Some discomfort is normal and expected following surgery. The first few days after surgery you may need to use prescription pain pills. Discomfort should gradually decrease and Tylenol, Aspirin or Advil should be sufficient to relieve pain. If the pain worsens, call the doctor.
You do not need to wear an eye patch at home, once the drainage has stopped - usually within 3-4 days. However, you may be more comfortable wearing a patch outside in the sun, when sleeping or napping, or in a dusty, windy environment.
You may expect a moderate amount of drainage for a week. Gradually, the drainage should decrease. The lids can be cleaned with a clean washcloth and gentle soap or diluted baby shampoo. Wipe the eyelids gently from the nose outward.
Some swelling is normal for about a week, after which it will gradually decrease. Applying a cool compress using a clean washcloth for 5-10 minutes several times a day may reduce the swelling and make you more comfortable.
You will be given several different kinds of eye drops or ointment (salve) when you leave the hospital. The directions will be on each bottle. The drop with the red top will keep your eye dilated and may make your eye more sensitive to light. Wearing sunglasses may help. The other drop is a combination antibiotic-steroid to prevent infection and promote healing. Occasionally a third drop is used to control the pressure in your eye. You will be using drops from four to eight weeks. Bring all eye medications (drops, ointments, or pills) with you to each visit.
Always wash your hands before putting in the eye drops. You may wish to have someone else help you. Pull down on the lower lid and squeeze one drop from the bottle, being careful not to touch the dropper to your eye or eyelid. One drop is sufficient, but another may be used if the first did not go into the eye. It is often easier to put in the drops if you are reclining or lying down. Wait five (5) minutes after the first drop before using the second drop to allow the medications to absorb into the eye.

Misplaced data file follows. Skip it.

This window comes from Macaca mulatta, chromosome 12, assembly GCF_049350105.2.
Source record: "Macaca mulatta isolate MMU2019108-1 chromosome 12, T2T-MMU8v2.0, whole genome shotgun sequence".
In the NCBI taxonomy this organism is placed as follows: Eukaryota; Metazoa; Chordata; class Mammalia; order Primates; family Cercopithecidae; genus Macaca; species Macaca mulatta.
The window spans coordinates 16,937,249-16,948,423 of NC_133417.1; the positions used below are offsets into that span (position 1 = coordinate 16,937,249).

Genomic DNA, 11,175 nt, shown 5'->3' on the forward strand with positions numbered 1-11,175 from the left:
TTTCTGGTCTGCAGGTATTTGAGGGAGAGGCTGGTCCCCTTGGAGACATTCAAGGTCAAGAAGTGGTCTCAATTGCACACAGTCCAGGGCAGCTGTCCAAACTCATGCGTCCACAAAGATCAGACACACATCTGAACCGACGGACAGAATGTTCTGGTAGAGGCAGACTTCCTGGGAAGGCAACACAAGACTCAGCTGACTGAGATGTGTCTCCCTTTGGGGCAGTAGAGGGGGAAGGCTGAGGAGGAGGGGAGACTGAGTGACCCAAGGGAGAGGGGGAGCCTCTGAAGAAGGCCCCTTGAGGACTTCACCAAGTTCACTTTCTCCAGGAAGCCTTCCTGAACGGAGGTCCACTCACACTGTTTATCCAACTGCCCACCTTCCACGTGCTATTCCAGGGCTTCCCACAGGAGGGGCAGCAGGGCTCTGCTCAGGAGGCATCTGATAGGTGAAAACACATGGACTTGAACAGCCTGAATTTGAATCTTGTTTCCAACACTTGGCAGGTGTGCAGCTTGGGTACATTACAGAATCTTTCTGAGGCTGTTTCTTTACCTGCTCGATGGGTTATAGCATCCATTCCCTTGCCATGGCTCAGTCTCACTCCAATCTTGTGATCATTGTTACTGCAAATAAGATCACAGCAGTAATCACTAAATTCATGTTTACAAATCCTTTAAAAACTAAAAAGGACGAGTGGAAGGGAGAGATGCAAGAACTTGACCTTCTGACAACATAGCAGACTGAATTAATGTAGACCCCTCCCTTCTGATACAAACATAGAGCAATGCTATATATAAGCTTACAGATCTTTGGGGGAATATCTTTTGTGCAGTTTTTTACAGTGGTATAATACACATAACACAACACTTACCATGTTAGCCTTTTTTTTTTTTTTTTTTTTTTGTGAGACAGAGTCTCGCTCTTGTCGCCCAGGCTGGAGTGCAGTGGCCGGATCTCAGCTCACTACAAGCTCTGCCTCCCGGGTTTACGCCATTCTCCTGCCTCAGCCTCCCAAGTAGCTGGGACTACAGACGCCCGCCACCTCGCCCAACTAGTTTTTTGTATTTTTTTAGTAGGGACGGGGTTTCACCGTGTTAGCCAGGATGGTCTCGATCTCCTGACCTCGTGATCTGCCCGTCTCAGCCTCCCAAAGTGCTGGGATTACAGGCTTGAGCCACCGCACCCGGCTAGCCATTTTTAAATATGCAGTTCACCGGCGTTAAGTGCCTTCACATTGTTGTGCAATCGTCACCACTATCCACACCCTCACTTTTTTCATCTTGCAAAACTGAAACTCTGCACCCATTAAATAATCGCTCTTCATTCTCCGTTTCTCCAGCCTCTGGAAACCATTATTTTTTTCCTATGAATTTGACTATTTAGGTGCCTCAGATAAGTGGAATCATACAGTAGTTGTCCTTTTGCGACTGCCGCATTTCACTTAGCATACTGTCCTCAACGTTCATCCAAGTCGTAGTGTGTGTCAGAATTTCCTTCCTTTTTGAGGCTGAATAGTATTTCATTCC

Your vision should gradually improve, but it may take up to six months to regain your best vision. Frequently, air or gas bubbles are injected into the eye at the time of surgery. This will blur your vision significantly at first. As the bubble becomes smaller it will cause a black line in your vision that moves as you move your head. As the bubble becomes smaller you may notice that it looks more like a bubble or that it will break up into several smaller bubbles. It will take from a few days to a few weeks for the bubble to dissolve and be replaced by body fluid.
You may notice floaters or double vision after your surgery. These symptoms usually will decrease with time. If the double vision is bothersome, patching the eye may help.
If you notice a sudden worsening in your vision, call your doctor.
If an air or gas bubble was placed in the eye during surgery, you will be asked to spend most of your time (both awake and during the night) with your head in a specific position, frequently face down. As the eye heals and the bubble dissolves, there will be less of a need for you to stay in that specific position. You should avoid sleeping on your back until the bubble has totally dissolved and you have been given permission form your surgeon.
If you should require any other surgery under general anesthesia, have your surgeon or anesthetist contact us prior to your surgery.
You may resume most of your activities around the house including most routine chores. Do not bend over or move suddenly, and avoid straining or lifting more than 20 pounds. Bending should be from the knees, to keep your head above your heart.
You may resume your usual sexual activities about one week after surgery.